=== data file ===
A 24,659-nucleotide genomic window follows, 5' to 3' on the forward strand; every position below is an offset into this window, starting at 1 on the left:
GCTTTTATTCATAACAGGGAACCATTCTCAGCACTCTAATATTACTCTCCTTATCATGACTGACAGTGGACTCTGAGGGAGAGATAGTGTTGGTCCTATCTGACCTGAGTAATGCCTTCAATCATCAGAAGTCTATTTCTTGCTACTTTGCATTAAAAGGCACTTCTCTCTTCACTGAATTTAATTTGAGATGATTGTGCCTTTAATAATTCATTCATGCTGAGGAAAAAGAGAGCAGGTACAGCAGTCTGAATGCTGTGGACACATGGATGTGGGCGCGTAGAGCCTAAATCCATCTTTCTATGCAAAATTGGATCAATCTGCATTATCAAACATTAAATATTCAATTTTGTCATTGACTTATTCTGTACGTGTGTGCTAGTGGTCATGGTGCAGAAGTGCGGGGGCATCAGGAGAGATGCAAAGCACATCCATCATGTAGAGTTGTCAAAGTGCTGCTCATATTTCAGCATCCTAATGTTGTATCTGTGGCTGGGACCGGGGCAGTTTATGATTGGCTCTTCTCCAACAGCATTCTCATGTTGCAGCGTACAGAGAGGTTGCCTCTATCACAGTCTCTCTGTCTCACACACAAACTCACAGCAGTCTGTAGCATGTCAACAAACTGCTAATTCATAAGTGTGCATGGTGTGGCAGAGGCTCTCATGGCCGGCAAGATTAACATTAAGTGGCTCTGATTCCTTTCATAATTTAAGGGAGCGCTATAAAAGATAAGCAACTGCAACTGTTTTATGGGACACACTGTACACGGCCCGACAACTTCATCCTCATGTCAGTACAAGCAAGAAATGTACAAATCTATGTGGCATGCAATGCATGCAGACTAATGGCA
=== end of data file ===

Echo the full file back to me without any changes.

A 24,659-nucleotide genomic window follows, 5' to 3' on the forward strand; every position below is an offset into this window, starting at 1 on the left:
GCTTTTATTCATAACAGGGAACCATTCTCAGCACTCTAATATTACTCTCCTTATCATGACTGACAGTGGACTCTGAGGGAGAGATAGTGTTGGTCCTATCTGACCTGAGTAATGCCTTCAATCATCAGAAGTCTATTTCTTGCTACTTTGCATTAAAAGGCACTTCTCTCTTCACTGAATTTAATTTGAGATGATTGTGCCTTTAATAATTCATTCATGCTGAGGAAAAAGAGAGCAGGTACAGCAGTCTGAATGCTGTGGACACATGGATGTGGGCGCGTAGAGCCTAAATCCATCTTTCTATGCAAAATTGGATCAATCTGCATTATCAAACATTAAATATTCAATTTTGTCATTGACTTATTCTGTACGTGTGTGCTAGTGGTCATGGTGCAGAAGTGCGGGGGCATCAGGAGAGATGCAAAGCACATCCATCATGTAGAGTTGTCAAAGTGCTGCTCATATTTCAGCATCCTAATGTTGTATCTGTGGCTGGGACCGGGGCAGTTTATGATTGGCTCTTCTCCAACAGCATTCTCATGTTGCAGCGTACAGAGAGGTTGCCTCTATCACAGTCTCTCTGTCTCACACACAAACTCACAGCAGTCTGTAGCATGTCAACAAACTGCTAATTCATAAGTGTGCATGGTGTGGCAGAGGCTCTCATGGCCGGCAAGATTAACATTAAGTGGCTCTGATTCCTTTCATAATTTAAGGGAGCGCTATAAAAGATAAGCAACTGCAACTGTTTTATGGGACACACTGTACACGGCCCGACAACTTCATCCTCATGTCAGTACAAGCAAGAAATGTACAAATCTATGTGGCATGCAATGCATGCAGACTAATGGCA